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Sci-Tech
Monday Apr 06 2020
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The curious case of space rocks smuggled out of Zhob, Balochistan to Arizona, USA

The Zhob meteorite at the Arizona State University. Photo: International Society for Meteorites and Planetary Science

ZHOB: On January 9 this year, just as some farmers — who eke out a living growing vegetables in the mountains surrounding the city of Zhob, Balochistan — made their way home after a long day at work, a terribly frightening noise, akin to a raging storm, disrupted the tranquility of their otherwise sedate surroundings. A bright light pierced the sky, and several loud explosions followed it. The earth shook, and it was as if calamity had struck.

The series of events happened too quickly for the farmers to immediately understand what was happening. Within seconds, the earth stopped shaking, the bright light vanished, and the terrible sound died down. However, the strange occurrence left behind souvenirs. On inspecting the area after the incident, the farmers found several pieces of stone-like objects, considerably heavier than any ordinary stone, scattered over the hilly terrain.

To the bewildered farmers, it was as if the sky had rained these stones over their settlement. There were giant holes in the ground where the stones had fallen, a house had been slightly damaged by one of these objects, and there was even damage on the paved roads connecting the village to the nearby city. Although a huge fireball had been seen before the stones fell, the four pieces gathered by the villagers were cool as ice.

A few kilometers separated the pieces from one another, and drew lots of villagers together. The confusion shrouding the incident did not last long. According to eye-witness accounts, some unidentified men came to inspect the area soon after the villagers had obtained the stones. The pieces were gathered from the scared locals and confiscated. The villagers were told that the stones were being taken to Islamabad.

Also read: Pakistan 11th largest arms importer in the world, claims research institute

The firestorm that rages upon earth everyday

Photo: Encyclopædia Britannica

In outer space, there are chunks of rocks which are found abundantly, called meteoroids. Every year, an estimated 15,000 tonnes of meteoroids, micrometeoroids and different forms of space dust enter the atmosphere of earth, typically travelling at a speed of 20km/sec (for comparison's sake, rockets and space shuttles reach a speed of 11km/sec) but rarely cause any damage to the planet. Humanity is perfectly safe from the firestorm that rages upon the atmosphere everyday.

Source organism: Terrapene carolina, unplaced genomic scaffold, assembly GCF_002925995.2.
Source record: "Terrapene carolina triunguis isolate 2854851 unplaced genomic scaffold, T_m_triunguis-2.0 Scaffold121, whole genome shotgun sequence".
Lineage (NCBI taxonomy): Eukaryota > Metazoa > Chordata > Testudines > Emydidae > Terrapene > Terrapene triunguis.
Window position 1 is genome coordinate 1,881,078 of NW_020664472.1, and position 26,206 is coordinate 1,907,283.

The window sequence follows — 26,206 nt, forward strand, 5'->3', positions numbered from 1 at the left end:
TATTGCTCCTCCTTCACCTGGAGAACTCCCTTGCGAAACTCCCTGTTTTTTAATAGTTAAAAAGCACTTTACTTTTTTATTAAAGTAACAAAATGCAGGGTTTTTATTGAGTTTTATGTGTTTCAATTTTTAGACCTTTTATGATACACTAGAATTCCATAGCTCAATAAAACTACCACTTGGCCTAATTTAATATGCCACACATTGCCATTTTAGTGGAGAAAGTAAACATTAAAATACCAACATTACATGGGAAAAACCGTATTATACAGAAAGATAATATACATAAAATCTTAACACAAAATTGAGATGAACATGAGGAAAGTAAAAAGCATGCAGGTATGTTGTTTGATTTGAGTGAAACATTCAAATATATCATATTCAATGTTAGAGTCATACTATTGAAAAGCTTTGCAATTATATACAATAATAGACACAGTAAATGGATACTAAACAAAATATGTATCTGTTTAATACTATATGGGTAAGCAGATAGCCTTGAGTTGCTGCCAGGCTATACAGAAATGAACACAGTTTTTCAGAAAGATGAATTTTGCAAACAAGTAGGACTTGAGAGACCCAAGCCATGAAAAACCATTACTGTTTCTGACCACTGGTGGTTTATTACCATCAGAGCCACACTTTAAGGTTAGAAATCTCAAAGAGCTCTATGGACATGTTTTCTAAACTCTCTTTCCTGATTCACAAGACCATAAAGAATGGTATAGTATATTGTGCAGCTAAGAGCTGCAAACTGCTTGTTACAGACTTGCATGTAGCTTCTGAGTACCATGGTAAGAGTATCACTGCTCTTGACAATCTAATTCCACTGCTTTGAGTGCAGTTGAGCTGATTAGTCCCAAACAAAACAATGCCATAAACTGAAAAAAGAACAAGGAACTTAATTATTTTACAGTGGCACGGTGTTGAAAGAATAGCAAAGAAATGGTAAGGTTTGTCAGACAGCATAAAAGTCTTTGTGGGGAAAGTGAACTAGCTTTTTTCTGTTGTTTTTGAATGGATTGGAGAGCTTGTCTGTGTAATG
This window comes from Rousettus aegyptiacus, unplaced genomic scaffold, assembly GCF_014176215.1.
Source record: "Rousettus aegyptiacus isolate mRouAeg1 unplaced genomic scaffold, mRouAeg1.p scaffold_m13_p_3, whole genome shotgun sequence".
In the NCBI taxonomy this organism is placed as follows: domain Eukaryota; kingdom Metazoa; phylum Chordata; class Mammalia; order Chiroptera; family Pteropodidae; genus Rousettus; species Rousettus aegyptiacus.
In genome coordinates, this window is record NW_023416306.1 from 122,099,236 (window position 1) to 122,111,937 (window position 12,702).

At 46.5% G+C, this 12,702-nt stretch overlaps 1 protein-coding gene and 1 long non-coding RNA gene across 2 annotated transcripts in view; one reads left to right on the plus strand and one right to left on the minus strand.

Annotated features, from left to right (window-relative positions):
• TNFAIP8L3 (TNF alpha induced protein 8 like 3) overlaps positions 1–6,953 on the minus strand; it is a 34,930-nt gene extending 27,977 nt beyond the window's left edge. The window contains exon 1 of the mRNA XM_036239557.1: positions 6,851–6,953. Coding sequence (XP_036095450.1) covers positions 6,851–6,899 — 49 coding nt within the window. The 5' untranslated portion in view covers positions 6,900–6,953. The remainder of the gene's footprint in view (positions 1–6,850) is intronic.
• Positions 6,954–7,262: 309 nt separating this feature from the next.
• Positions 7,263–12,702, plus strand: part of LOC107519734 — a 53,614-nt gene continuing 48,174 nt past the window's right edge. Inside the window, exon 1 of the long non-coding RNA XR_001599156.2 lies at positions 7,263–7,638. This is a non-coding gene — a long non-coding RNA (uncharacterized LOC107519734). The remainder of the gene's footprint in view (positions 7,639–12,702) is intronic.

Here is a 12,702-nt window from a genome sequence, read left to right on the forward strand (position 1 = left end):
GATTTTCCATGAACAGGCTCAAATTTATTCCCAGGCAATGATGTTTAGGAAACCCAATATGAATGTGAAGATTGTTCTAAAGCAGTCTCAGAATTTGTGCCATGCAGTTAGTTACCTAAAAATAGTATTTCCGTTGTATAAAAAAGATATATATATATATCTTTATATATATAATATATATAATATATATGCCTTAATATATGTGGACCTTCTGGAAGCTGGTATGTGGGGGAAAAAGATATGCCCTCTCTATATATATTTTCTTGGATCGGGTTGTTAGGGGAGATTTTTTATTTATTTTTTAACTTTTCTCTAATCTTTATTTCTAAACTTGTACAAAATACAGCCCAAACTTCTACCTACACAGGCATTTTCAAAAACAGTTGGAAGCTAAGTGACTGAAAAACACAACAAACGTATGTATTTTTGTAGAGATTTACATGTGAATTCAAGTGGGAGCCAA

The key to this mystery lies in the layers of the air surrounding our planet. As the space rocks enter earth's atmosphere, they travel through these layers. First, there is the exosphere, where the rocks belong. Then comes the thermosphere, where the rocks are heated up. After that, the rocks come into contact with the mesopause and mesosphere, the coldest of all the layers. Due to this greater temperature gradient from thermos to meso, the rocks form cracks and break up into smaller pieces.

This phenomenon is called thermal shock. As these small pieces of rocks continue to move towards the ground, they have to travel through the remaining lower layers of air, where the density of the air increases and so does the friction. Most of the rocks end up burning without reaching the surface. Even if some pieces are able to survive, their sizes are greatly reduced. Once they hit the ground, they are called meteorites. Through the time for which the rocks travel through the atmosphere, they are called meteors.

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A box of meteorite fragments from the Chelyabinsk meteor that entered Earth's atmosphere over Russia on February 15, 2013. Photo: Arizona Star

The stone hunter from Arizona

In late January, thousands of miles away from Zhob, a meteorite hunter in the United States was preparing to embark on a journey to Slovenia when he received a call from a contact in Pakistan. Pleasantries were exchanged, business discussed, and a meeting set up for later in the month. An exciting prospect was in the offing for Michael Farmer, a former US marine and a renowned collector of meteorites from across the world. A meteorite that had fallen in Pakistan was coming to the United States, and it was for sale.

At the 2020 Tucson Mineral and Gems Show, Farmer met his Pakistani contact and arranged for a third-party to evaluate the specimen brought for being sold. Arizona State University came up with a scientific analysis on it, and a few days later, Farmer bought the stone from his contact for an undisclosed amount. 

In early March, the analysis was published by the International Society for Meteorites and Planetary Science on their official website under a bulletin entry for the meteorite named Zhob. The stone was identified as having a mass of close to 19kg.

According to the university, the meteorite was classified as a chondrite. Nearly 92% of the stones that fall are of the same type. The special part about this stone from Zhob, however, was that it was from the asteroid belt, a leftover from the formation of the solar system 4.6 billion years ago. It was rich in the metals silicon, nickel, and iron. However, the stone was fragile. The university said that there were signs of inner collapse within it, a result of asteroids impacting each other in space.

Michael Farmer holds a slice from the Springwater Meteorite, found in 1931 in Saskatchewan, Canada, from his private collection in Tucson, Arizona. Photo: Arizona Star

'There should be hundreds of stones out there'